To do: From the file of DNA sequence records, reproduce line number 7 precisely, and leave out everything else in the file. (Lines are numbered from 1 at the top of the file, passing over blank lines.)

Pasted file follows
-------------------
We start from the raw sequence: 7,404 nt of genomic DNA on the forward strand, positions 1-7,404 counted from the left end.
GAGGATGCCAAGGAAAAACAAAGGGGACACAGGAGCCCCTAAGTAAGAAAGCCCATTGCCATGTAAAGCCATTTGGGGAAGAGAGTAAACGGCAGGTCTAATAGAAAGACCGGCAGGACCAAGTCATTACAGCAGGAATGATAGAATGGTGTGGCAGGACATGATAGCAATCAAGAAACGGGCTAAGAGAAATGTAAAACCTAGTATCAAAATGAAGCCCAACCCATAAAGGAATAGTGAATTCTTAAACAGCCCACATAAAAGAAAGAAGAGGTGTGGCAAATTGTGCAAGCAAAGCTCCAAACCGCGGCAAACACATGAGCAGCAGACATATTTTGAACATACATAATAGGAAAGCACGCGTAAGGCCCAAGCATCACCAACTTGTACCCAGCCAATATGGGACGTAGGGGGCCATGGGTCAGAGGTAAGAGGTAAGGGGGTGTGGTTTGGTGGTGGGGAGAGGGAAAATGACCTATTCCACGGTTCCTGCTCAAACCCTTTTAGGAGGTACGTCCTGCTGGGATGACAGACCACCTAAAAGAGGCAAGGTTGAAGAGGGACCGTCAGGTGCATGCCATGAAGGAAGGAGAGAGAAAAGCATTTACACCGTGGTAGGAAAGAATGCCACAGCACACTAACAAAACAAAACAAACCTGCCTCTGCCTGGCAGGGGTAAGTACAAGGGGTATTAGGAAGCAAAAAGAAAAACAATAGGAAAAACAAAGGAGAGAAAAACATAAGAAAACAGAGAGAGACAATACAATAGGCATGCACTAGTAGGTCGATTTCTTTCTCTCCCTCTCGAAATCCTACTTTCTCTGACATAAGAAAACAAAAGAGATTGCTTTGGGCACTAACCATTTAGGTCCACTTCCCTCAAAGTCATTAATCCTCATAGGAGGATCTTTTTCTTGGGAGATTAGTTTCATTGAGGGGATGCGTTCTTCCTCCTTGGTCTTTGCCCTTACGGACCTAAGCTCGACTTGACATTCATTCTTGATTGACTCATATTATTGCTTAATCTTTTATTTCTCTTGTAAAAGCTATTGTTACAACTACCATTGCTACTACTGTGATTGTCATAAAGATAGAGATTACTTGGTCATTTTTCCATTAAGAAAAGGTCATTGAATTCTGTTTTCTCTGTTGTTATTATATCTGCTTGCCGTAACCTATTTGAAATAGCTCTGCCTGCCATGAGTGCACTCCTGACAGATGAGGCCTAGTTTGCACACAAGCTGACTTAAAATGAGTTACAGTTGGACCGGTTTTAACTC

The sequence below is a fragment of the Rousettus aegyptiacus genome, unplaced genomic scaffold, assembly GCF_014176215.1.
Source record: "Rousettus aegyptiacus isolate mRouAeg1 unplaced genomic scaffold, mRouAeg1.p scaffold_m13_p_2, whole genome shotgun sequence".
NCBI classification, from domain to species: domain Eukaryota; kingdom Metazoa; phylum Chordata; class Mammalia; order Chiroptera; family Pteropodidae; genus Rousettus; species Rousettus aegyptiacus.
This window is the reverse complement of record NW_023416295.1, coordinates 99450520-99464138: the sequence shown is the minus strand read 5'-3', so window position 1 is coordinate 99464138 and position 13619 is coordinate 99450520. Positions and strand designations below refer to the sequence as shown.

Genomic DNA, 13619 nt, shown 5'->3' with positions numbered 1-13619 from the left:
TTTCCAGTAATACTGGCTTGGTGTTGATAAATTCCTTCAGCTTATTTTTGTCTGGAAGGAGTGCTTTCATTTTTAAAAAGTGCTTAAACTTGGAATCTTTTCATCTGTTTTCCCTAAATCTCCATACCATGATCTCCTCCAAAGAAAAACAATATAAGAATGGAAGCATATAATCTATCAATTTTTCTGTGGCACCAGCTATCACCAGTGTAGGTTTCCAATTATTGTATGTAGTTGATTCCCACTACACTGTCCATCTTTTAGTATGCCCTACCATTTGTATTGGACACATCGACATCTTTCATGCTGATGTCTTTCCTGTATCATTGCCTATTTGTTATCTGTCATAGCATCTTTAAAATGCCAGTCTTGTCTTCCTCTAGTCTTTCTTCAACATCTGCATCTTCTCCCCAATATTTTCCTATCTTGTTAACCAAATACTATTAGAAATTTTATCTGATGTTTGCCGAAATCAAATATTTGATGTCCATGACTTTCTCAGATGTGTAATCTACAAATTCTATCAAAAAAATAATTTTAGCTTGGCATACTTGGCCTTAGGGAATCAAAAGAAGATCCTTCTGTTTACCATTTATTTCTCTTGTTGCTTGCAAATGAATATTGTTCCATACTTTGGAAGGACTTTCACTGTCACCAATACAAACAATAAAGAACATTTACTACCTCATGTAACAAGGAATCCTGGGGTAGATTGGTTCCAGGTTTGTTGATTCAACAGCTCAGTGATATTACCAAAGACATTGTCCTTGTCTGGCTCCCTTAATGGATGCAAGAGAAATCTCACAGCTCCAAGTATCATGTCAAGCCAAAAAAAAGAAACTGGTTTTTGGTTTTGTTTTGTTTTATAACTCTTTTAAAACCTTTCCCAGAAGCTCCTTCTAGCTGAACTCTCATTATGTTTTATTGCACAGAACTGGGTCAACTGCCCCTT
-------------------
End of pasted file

Genomic DNA, 13619 nt, shown 5'->3' with positions numbered 1-13619 from the left: